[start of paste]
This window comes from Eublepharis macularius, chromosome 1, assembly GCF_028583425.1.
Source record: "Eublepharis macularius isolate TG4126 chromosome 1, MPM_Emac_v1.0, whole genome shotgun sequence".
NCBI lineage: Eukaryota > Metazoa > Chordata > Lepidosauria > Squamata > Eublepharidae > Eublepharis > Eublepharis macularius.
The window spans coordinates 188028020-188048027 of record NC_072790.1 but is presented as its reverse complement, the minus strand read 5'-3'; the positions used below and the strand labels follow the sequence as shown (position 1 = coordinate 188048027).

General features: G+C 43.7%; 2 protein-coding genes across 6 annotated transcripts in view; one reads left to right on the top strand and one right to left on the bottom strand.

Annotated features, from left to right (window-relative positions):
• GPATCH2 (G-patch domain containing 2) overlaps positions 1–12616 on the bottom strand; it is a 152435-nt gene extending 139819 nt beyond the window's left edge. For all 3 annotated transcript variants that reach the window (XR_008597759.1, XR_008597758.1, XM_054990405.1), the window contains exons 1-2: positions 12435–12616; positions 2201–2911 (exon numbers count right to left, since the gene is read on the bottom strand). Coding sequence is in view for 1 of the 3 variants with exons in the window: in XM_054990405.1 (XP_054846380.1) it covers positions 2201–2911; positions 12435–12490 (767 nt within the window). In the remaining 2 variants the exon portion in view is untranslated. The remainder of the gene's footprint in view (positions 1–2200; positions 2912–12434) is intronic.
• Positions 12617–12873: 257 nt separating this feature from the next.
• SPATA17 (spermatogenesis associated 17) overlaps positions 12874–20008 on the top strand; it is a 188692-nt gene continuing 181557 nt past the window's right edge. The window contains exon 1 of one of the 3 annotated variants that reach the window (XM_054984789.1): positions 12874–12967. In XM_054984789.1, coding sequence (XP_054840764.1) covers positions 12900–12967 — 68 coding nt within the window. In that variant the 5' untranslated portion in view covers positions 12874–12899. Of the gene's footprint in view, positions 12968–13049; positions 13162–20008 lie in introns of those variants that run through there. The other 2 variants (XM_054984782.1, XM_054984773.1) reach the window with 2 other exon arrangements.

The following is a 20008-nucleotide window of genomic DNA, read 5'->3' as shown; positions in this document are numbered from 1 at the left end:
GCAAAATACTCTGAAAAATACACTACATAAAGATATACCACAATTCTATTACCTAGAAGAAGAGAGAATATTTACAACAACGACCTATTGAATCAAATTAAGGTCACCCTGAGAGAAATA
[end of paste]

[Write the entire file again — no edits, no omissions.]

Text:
This window comes from Eublepharis macularius, chromosome 1, assembly GCF_028583425.1.
Source record: "Eublepharis macularius isolate TG4126 chromosome 1, MPM_Emac_v1.0, whole genome shotgun sequence".
NCBI lineage: Eukaryota > Metazoa > Chordata > Lepidosauria > Squamata > Eublepharidae > Eublepharis > Eublepharis macularius.
The window spans coordinates 188028020-188048027 of record NC_072790.1 but is presented as its reverse complement, the minus strand read 5'-3'; the positions used below and the strand labels follow the sequence as shown (position 1 = coordinate 188048027).

General features: G+C 43.7%; 2 protein-coding genes across 6 annotated transcripts in view; one reads left to right on the top strand and one right to left on the bottom strand.

Annotated features, from left to right (window-relative positions):
• GPATCH2 (G-patch domain containing 2) overlaps positions 1–12616 on the bottom strand; it is a 152435-nt gene extending 139819 nt beyond the window's left edge. For all 3 annotated transcript variants that reach the window (XR_008597759.1, XR_008597758.1, XM_054990405.1), the window contains exons 1-2: positions 12435–12616; positions 2201–2911 (exon numbers count right to left, since the gene is read on the bottom strand). Coding sequence is in view for 1 of the 3 variants with exons in the window: in XM_054990405.1 (XP_054846380.1) it covers positions 2201–2911; positions 12435–12490 (767 nt within the window). In the remaining 2 variants the exon portion in view is untranslated. The remainder of the gene's footprint in view (positions 1–2200; positions 2912–12434) is intronic.
• Positions 12617–12873: 257 nt separating this feature from the next.
• SPATA17 (spermatogenesis associated 17) overlaps positions 12874–20008 on the top strand; it is a 188692-nt gene continuing 181557 nt past the window's right edge. The window contains exon 1 of one of the 3 annotated variants that reach the window (XM_054984789.1): positions 12874–12967. In XM_054984789.1, coding sequence (XP_054840764.1) covers positions 12900–12967 — 68 coding nt within the window. In that variant the 5' untranslated portion in view covers positions 12874–12899. Of the gene's footprint in view, positions 12968–13049; positions 13162–20008 lie in introns of those variants that run through there. The other 2 variants (XM_054984782.1, XM_054984773.1) reach the window with 2 other exon arrangements.

The following is a 20008-nucleotide window of genomic DNA, read 5'->3' as shown; positions in this document are numbered from 1 at the left end:
GCAAAATACTCTGAAAAATACACTACATAAAGATATACCACAATTCTATTACCTAGAAGAAGAGAGAATATTTACAACAACGACCTATTGAATCAAATTAAGGTCACCCTGAGAGAAATA